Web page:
Three views on the origin of globalization

Three Views on the Origin of Globalization

Each of the three views on the origin of globalization provides a competing perspective on how, when, where, and/or why this process and phenomenon of closely integrating nations, cultures, and people of the world began. In other words, these views help put in perspective the discussions and debates, as well as research about the causes and factors of globalization.

Understanding the Arguments About the Origin of Globalization: The Three Views

1. The Modern Phenomenon View

Globalization is considered to be a consequence of modernity. To be specific, under the modern phenomenon view, this concept is a recent phenomenon stemming from the Western ideologies of capitalization and recent technological developments. The expansion of multinational companies in the United States beginning in the Second Industrial Revolution and further after the Second World War was a main driver in the current interconnectedness of the world. This perspective also focuses on the primary role played by multinational enterprises and state actors or governments in leading and driving business and economic trends, as well as in creating global homogeneity by eroding specific cultures and traditions. This means that the phenomenon is a result of the internationalization efforts of business organizations and the expansion of the political influence of governments through international relations and foreign policy.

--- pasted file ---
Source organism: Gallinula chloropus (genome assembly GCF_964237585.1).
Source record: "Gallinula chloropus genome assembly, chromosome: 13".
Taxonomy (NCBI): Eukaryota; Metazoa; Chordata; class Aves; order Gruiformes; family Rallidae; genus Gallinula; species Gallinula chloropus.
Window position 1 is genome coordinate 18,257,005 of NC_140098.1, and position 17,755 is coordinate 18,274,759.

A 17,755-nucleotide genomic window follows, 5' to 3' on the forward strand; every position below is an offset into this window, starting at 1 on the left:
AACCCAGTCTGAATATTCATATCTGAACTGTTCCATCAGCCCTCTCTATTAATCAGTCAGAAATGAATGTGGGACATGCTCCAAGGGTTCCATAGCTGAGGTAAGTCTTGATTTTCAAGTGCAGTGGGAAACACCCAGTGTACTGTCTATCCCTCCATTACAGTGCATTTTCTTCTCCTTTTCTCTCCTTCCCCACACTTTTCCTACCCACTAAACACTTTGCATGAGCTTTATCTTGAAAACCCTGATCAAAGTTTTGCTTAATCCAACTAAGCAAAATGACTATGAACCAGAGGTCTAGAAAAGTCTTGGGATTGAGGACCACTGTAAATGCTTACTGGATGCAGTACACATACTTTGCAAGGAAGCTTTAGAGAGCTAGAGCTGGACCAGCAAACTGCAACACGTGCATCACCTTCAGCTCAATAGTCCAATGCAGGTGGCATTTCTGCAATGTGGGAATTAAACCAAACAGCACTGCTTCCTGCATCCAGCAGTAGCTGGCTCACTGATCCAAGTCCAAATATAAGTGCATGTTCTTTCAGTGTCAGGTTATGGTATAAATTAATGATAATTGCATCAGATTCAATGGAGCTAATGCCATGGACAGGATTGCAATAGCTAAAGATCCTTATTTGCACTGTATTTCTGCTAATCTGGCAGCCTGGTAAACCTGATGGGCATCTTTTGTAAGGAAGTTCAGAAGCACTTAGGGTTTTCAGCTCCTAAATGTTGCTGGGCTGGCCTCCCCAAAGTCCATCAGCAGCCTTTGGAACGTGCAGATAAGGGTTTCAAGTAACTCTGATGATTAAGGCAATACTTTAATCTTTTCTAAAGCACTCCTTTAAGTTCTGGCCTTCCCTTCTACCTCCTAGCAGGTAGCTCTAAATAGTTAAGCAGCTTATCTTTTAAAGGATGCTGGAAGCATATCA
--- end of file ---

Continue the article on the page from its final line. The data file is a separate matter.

2. The Historical Evolution View

From a historical evolution perspective, globalization is nothing new and it has always been part of human history. Ancient cities were involved in cross-border trades. The existence of ancient trade networks such as the Incense Route that connected East Asia with India and Arabia, and the Silk Road that connected the East and the West demonstrated exertion of economic and cultural influence across different countries. Western imperialism and colonialism during the Middle Age, the Islamization beyond the Arabian Peninsula and toward Asian countries, and the dynastic expansion of China are also examples of early attempts at globalization. The expanding influence of the free market and capitalism after the Second World War marked another another attempt toward globalization.

3. The Pendulum View

Like the swing of a pendulum, globalization swings back and fort, and has its ups and downs. For example, after World War II and during the Cold War, communist countries such as the former Soviet Union, China, and North Korea closed down their economies from the international trade in their attempt to promote economic independence and self-sufficiency. However, during the same time, countries such as Hong Kong, Taiwan, Singapore, and South Korea, became trading hubs. Today, while globalization is an ongoing phenomenon, there are existing clamors toward economic and cultural nationalism. The pendulum view on the origin of globalization fundamentally argues that the process of globalization is not recent and one-directional. There were and will be points in the entire historic timeline in which countries would be either more open toward international cooperation and integration or would detest being part of the broader global society.